The dignity of human beings must not be measured in ‘usefulness’

Pope Francis greets a French nun with Down Syndrome during an audience at the Vatican on Oct. 21, 2017. (CNS photo/L'Osservatore Romano)Pope Francis greets a French nun with Down Syndrome during an audience at the Vatican on Oct. 21, 2017. (CNS photo/L'Osservatore Romano)

Despite some significant positive changes over the last few decades, persons with Down syndrome can still be treated in many degrading ways in contemporary life, whether through personal animus or social systems like discriminatory employment practices. Perhaps the most egregious examples are in Denmark and Iceland, where close to 100 percent of babies with Down syndrome are aborted. To be clear, Down syndrome is not being eliminated in these countries; persons with Down syndrome are being eliminated. The reasoning behind that trend is not uncommon in our recent discourse in the United States.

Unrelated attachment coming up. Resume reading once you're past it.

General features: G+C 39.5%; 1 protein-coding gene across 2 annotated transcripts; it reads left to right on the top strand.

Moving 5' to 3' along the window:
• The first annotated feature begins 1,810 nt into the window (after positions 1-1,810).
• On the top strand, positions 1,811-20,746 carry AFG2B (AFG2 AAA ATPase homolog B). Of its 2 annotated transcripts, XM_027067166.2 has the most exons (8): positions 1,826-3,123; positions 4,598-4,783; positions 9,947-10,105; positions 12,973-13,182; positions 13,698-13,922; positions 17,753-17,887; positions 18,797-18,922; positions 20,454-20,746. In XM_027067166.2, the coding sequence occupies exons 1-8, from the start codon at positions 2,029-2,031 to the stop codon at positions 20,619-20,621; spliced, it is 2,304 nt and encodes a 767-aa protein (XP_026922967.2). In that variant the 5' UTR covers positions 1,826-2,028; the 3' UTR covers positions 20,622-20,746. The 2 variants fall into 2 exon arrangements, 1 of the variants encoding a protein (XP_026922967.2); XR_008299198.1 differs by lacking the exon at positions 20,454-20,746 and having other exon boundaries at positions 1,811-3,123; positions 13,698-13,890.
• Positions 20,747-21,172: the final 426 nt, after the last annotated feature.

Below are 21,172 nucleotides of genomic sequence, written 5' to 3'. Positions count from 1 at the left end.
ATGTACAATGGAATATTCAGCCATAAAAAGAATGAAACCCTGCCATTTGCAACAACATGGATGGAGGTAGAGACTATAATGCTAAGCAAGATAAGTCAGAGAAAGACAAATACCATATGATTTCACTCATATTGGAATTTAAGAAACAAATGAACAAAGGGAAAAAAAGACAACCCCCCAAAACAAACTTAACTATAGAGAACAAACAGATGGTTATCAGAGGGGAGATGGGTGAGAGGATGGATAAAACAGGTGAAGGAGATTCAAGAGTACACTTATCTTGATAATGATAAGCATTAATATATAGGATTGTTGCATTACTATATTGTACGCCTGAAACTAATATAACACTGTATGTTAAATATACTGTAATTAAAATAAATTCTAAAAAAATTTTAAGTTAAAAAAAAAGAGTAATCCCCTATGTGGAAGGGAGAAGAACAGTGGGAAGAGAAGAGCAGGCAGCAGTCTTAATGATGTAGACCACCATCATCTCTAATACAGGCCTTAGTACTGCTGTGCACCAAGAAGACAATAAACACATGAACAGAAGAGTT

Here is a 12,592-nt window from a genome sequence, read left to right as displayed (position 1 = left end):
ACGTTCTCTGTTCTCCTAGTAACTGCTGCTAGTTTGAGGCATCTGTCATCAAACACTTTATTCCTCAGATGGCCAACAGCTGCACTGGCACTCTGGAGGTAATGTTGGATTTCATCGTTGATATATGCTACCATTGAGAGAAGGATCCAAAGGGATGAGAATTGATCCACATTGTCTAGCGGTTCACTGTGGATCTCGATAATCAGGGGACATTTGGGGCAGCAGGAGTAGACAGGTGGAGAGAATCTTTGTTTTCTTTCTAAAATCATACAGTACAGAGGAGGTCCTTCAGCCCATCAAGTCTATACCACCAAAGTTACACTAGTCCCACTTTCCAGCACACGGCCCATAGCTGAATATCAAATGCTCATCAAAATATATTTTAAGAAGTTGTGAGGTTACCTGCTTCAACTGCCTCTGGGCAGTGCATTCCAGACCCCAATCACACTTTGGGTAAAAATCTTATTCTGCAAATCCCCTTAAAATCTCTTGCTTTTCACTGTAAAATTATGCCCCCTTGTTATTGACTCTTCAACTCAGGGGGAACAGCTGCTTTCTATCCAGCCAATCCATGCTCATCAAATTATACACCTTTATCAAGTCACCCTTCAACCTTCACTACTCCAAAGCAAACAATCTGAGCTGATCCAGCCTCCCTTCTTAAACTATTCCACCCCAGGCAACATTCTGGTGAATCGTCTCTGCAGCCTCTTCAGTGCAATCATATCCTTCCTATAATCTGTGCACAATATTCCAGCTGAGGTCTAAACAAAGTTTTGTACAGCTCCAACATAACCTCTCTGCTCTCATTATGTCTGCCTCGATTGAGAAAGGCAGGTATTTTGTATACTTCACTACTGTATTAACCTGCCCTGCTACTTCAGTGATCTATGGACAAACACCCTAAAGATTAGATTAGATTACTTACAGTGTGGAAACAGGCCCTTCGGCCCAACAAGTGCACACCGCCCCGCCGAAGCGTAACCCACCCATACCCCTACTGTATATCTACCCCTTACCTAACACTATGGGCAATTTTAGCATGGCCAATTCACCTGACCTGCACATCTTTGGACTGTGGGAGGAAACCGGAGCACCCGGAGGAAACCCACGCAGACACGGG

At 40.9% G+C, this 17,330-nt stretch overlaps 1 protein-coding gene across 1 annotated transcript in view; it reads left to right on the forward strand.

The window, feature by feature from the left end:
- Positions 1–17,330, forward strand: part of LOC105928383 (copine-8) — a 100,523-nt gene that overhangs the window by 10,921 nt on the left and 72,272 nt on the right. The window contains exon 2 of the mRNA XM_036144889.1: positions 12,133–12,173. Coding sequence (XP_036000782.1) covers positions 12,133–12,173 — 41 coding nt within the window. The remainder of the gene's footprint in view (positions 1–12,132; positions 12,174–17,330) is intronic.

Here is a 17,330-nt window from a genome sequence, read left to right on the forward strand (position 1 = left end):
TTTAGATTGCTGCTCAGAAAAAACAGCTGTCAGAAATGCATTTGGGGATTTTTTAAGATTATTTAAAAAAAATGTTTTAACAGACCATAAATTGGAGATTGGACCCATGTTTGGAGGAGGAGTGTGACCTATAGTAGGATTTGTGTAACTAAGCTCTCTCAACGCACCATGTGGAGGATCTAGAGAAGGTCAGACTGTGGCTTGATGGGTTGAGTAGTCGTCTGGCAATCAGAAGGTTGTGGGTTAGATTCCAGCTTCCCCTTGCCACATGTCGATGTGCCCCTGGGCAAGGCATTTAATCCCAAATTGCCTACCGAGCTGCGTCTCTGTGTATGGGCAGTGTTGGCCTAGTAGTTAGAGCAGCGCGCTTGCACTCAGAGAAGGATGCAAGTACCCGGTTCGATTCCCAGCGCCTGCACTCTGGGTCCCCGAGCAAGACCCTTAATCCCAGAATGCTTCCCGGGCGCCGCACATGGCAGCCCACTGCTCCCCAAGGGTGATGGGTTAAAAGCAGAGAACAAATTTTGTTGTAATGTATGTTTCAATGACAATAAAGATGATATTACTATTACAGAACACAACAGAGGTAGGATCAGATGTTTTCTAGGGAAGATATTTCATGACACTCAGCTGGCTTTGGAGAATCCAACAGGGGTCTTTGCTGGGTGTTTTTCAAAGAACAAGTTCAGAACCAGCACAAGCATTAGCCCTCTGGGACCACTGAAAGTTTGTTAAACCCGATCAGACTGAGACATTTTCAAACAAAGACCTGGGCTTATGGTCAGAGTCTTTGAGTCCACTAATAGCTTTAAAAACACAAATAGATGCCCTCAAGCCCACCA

Persons with Down syndrome are capable of representing themselves, but as they are rarely given a platform in politics, journalism and other avenues of public discourse, we must strive to listen to, learn from and empower their own voices even as we advocate on their behalf. Hence, I want to direct attention to a subtle problem that can occur even among those who love and support persons with Down syndrome: reducing a human being to their usefulness.

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The dignity of human beings must never be reduced to how well they accomplish the ends of other people.